In the middle is the wax which resulted from then submerging the slumgum under boiling water, inside a pillow-case.  The thickness is about half that of the first stage recovery (same sort of diameter), but only half the slumgum could be treated ... so it looks like double the first yield is possible.

On the left is the 'make do with what you've got' kit that I'm using.  You may notice strange shapes in the pillow case on either side of the heavy s/s plate.




In this shot you can see there are still small beads of wax on the slumgum, even after one hour of 'boiling', and the two odd chunks of wax at the top of the photograph are those strange shapes in the pillow case, where the wax has separated out, but couldn't easily pass through the pillow-case material.  The one on the right is 15mm thick !

One thing I noticed which could be an important indicator, is that slumgum without wax feels much like holding a handful of porridge, or wet compost.  If there's any rigidity or firmness at all in the slumgum, then that's due to the presence of wax.  No wonder those guys are buying slumgum, presumably from beekeepers using solar or steam extractors.

Next step is to make a mesh cage of some sort - and put that slumgum under boiling water again.

LJ
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Offline sawdstmakr

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Re: beeswax rendering
« Reply #9 on: August 07, 2017, 06:24:53 pm »
Thanks for sharing. Do you have a solar wax melter?
I would like to know how much wax you get from the slum gum from it.
Jim
"If you don't read the newspaper you are uninformed.  If you do read the newspaper you are misinformed."--Mark Twain

Offline little john

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Re: beeswax rendering
« Reply #10 on: August 08, 2017, 04:17:58 am »
Hi Jim.  Today it's raining - continuously.  Tomorrow is forecast the same.  Yesterday was heavily overcast, the day before that likewise.  Which is my way of saying that solar wax melters are, at best, a very 'chancy' way of melting wax over here in Britain.   Even when the sun shines, it's often not continuous throughout the day, enough to build up the temperature required.  Maybe during the height of summer - mid-June etc.  So - can't help on that one.

I've found a mesh wastepaper basket, which I'll modify to make a slumgum cage, and try that.  The mesh size is a little on the big side - but I think worth experimenting with.
LJ
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Offline MT Bee Girl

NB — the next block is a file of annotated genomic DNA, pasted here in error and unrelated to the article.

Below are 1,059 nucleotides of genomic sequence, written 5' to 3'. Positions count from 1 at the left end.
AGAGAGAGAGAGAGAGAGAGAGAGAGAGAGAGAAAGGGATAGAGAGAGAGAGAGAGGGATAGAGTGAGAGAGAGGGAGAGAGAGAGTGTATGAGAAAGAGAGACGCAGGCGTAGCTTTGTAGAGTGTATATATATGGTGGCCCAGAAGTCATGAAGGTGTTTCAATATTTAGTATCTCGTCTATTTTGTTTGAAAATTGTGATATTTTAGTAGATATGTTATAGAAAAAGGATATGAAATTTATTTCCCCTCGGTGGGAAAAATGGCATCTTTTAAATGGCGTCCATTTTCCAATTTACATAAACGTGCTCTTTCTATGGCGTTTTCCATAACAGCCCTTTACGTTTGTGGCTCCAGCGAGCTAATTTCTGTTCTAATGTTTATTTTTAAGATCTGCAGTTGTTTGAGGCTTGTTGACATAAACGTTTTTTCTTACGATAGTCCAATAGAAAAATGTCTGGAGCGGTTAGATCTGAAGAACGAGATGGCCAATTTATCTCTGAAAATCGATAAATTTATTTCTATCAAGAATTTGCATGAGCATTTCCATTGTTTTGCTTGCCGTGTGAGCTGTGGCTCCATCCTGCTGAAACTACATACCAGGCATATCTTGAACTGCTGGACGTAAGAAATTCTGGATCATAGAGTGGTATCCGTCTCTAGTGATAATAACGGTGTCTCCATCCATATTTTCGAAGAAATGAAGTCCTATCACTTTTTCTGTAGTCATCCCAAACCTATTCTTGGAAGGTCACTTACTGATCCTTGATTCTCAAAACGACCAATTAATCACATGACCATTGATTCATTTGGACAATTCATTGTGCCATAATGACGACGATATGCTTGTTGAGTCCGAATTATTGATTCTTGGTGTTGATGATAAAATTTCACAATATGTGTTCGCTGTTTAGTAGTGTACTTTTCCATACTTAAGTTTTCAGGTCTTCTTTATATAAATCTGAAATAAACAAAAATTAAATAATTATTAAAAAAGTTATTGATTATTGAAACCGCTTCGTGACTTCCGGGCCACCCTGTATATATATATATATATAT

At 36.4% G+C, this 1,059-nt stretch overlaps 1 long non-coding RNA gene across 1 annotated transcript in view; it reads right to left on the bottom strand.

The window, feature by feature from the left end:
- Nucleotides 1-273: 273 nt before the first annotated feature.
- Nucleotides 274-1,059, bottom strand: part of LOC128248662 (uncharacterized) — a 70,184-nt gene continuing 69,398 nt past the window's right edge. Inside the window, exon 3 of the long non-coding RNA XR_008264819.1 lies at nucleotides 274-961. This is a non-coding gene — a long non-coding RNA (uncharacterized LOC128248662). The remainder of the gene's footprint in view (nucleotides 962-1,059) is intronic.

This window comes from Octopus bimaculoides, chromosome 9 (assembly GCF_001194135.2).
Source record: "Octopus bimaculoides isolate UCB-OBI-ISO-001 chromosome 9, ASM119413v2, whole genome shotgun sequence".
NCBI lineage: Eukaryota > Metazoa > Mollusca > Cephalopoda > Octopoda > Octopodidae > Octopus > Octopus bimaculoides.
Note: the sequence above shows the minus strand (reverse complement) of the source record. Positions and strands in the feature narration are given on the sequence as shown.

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Re: beeswax rendering
« Reply #11 on: August 18, 2017, 11:58:16 am »
Ok. I'm really glad that this has come up here. I've been wondering, and now LJ brings it up.
I've watched the fat bee man's video where he says that stuff that remains on the bottom of the wax brick is #1 propolis. How can that be? Wouldn't #1 propolis be the stuff you scrape directly from the hive? I've saved that stuff before and have melted it down and got quite a bit more wax out of it but if it contains propolis, how would you render that?
Also, I read you shouldn't boil beeswax. I accidentally did the other day and it turned really dark. So I question why you say you're boiling your wax, LJ, and yet it still looks pretty light.
Yvonne
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Offline Jim 134

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Re: beeswax rendering
« Reply #12 on: August 19, 2017, 03:02:07 am »
What you really need to extract wax with. Is a steam press. I know Walter T Kelley used to sell them..


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Offline little john

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Re: beeswax rendering
« Reply #13 on: August 19, 2017, 07:04:30 am »
Ok. I'm really glad that this has come up here. I've been wondering, and now LJ brings it up.
I've watched the fat bee man's video where he says that stuff that remains on the bottom of the wax brick is #1 propolis. How can that be? Wouldn't #1 propolis be the stuff you scrape directly from the hive? I've saved that stuff before and have melted it down and got quite a bit more wax out of it but if it contains propolis, how would you render that?
Also, I read you shouldn't boil beeswax. I accidentally did the other day and it turned really dark. So I question why you say you're boiling your wax, LJ, and yet it still looks pretty light.

Hiya.  I'm pretty sure (bearing in mind that my memory isn't all that it once was) that he calls that #2 propolis.  I agree with you - the stuff scraped off the woodwork is #1.